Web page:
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Dynamic assessment is a testing approach that focuses on how well a student can learn something new as opposed to what a student currently knows. It combines features of single timepoint or “static” assessment and multiple timepoint assessment to predict reading problems.
Single Timepoint (Static)
- Measures reading skill at the time of administration
- May over-identify risk for linguistically or culturally diverse students
- Brief assessment appropriate for identifying reading risk
- Provides key information about a student’s response to instruction
- Measures development of reading skill via multiple assessments given over time
- May be used when diagnosing dyslexia
Benefits of a Dynamic Assessment (DA) of Decoding
Peterson et al. found the DA of decoding in kindergarten predicted reading problems in 2nd through 5th grade more accurately than static tests.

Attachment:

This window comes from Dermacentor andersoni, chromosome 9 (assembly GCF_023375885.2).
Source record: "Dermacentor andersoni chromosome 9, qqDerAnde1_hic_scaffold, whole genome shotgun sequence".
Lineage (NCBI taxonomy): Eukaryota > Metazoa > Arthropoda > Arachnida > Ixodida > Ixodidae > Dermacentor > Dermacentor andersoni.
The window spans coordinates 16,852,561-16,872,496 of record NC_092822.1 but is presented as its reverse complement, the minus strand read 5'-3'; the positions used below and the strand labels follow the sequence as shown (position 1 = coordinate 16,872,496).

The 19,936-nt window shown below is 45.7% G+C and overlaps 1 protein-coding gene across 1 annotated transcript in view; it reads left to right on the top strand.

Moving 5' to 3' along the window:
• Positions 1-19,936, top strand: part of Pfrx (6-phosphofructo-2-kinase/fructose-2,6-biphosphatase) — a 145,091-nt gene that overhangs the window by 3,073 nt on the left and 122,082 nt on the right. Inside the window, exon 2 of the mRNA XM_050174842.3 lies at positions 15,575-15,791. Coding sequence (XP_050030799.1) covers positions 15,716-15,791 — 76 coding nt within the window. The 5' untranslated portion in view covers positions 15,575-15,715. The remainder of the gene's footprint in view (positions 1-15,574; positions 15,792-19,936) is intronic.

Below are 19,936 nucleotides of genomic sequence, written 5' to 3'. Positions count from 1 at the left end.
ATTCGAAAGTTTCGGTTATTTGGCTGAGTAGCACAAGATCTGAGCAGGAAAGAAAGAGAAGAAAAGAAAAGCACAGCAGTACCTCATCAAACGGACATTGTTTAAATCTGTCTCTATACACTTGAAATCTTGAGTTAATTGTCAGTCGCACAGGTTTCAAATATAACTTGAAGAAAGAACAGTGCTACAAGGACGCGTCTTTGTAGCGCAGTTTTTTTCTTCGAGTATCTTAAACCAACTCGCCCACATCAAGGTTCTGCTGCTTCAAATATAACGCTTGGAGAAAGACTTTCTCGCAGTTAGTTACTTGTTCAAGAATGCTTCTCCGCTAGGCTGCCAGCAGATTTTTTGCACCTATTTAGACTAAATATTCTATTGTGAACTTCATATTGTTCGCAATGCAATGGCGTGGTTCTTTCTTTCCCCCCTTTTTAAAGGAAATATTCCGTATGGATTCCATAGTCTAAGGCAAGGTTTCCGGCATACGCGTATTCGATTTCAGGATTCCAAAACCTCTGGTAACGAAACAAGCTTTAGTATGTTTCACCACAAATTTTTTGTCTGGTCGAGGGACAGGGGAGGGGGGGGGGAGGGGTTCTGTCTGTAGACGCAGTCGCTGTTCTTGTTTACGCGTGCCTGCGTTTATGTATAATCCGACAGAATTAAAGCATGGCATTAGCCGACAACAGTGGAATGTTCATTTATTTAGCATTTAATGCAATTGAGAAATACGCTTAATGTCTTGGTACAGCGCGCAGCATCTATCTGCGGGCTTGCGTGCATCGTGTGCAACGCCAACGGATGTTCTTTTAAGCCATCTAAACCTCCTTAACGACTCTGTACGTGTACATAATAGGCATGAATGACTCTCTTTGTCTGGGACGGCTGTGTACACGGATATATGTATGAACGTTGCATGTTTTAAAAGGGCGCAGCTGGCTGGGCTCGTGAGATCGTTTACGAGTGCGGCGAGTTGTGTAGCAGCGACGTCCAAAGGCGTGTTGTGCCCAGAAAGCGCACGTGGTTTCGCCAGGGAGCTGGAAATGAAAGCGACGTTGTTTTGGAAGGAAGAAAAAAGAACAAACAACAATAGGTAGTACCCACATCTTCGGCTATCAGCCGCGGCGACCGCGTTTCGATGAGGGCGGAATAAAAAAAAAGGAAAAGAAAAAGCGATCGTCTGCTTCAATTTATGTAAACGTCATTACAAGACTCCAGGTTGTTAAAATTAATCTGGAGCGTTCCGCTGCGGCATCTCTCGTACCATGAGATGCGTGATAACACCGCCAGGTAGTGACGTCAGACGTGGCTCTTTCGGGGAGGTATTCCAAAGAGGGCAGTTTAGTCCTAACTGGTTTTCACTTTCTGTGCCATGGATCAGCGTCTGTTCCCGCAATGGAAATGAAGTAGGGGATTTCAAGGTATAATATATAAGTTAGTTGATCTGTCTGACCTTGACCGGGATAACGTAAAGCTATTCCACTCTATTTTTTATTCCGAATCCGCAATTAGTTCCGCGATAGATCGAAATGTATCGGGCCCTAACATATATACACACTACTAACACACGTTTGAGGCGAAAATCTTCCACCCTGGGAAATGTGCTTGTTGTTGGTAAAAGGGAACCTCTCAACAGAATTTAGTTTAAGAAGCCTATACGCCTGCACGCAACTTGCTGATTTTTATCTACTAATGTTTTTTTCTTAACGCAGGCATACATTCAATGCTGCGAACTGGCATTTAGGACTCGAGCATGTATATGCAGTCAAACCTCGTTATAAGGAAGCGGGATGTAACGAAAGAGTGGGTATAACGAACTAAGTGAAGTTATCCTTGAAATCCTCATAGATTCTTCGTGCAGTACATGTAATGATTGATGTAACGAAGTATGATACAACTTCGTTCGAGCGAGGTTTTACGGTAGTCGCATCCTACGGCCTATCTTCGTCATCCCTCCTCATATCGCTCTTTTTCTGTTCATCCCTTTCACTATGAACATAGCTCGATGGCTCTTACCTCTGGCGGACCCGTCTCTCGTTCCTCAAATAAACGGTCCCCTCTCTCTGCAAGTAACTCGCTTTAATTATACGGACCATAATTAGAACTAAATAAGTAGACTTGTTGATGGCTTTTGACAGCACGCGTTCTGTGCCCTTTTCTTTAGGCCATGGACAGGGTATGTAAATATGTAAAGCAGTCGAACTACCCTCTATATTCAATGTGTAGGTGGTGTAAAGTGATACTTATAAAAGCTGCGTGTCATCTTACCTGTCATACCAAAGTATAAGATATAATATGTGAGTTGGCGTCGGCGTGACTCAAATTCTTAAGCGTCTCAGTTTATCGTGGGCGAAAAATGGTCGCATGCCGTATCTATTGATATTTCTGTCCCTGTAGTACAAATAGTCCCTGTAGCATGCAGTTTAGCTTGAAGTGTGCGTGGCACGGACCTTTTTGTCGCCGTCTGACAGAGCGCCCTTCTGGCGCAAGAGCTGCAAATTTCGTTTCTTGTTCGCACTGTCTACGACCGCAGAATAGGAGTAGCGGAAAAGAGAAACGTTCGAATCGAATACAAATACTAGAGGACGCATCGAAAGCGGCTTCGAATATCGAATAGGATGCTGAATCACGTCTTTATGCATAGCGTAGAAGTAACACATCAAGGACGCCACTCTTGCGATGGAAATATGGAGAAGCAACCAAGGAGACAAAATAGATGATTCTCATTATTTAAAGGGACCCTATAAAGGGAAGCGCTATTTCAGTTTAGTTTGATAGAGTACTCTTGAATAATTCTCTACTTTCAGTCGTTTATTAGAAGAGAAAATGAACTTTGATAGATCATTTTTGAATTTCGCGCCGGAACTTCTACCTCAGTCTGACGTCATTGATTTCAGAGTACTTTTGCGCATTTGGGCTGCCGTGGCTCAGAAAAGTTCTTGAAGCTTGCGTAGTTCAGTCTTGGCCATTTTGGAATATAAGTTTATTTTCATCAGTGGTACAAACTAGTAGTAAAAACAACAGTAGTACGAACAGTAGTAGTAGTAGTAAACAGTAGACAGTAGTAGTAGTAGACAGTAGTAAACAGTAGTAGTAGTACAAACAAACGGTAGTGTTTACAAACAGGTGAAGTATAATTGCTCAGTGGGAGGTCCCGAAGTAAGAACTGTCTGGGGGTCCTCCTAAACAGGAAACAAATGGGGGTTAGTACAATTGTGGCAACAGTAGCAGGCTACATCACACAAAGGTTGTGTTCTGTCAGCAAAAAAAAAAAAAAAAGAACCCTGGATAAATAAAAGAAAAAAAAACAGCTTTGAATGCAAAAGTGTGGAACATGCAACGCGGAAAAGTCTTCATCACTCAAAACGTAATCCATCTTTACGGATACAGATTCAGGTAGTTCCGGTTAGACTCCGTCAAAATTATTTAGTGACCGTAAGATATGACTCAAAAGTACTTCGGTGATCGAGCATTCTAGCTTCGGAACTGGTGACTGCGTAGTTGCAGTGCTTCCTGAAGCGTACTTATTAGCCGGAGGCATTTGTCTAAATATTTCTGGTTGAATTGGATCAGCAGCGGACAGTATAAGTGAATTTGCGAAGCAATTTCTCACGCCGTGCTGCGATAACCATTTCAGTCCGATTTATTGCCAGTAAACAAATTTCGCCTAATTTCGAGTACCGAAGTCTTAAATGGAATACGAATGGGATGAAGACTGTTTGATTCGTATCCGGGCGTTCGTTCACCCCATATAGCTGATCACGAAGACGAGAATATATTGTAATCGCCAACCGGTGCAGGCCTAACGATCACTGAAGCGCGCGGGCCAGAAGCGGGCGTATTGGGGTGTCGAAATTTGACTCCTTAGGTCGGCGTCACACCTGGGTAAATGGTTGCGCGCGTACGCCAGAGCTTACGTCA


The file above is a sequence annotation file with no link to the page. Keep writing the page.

DA can be used to screen incoming students as early as kindergarten because it does not measure prior knowledge, but the ability to learn.
Peterson et al. found that static tests disproportionately overidentified Hispanic students’ reading risk, while DA mitigated this bias.
The DA used by Peterson et al. took approximately 3 minutes per student to administer.
National Center on Improving Literacy (September, 2023). Dynamic Assessment. Washington, DC: U.S. Department of Education, Office of Elementary and Secondary Education, Office of Special Education Programs, National Center on Improving Literacy. Retrieved from http://improvingliteracy.org.
Petersen, D. B., Gragg, S. L., & Spencer, T. D. (2018). Predicting reading problems 6 years into the future: Dynamic assessment reduces bias and increases classification accuracy. Language, Speech, and Hearing Services in Schools, 49(4), 875-888.
Dynamic assessment is a testing approach that focuses on how well a student can learn something new as opposed to what a student currently knows. It combines features of single timepoint or “static” assessment and multiple timepoint assessment to predict reading problems, as seen in the diagram below.
More on Assessments
The research reported here is funded by awards to the National Center on Improving Literacy from the Office of Elementary and Secondary Education, in partnership with the Office of Special Education Programs (Award #: S283D160003). The opinions expressed are those of the authors and do not represent views of OESE, OSEP, or the U.S. Department of Education. Copyright © 2024 National Center on Improving Literacy. https://improvingliteracy.org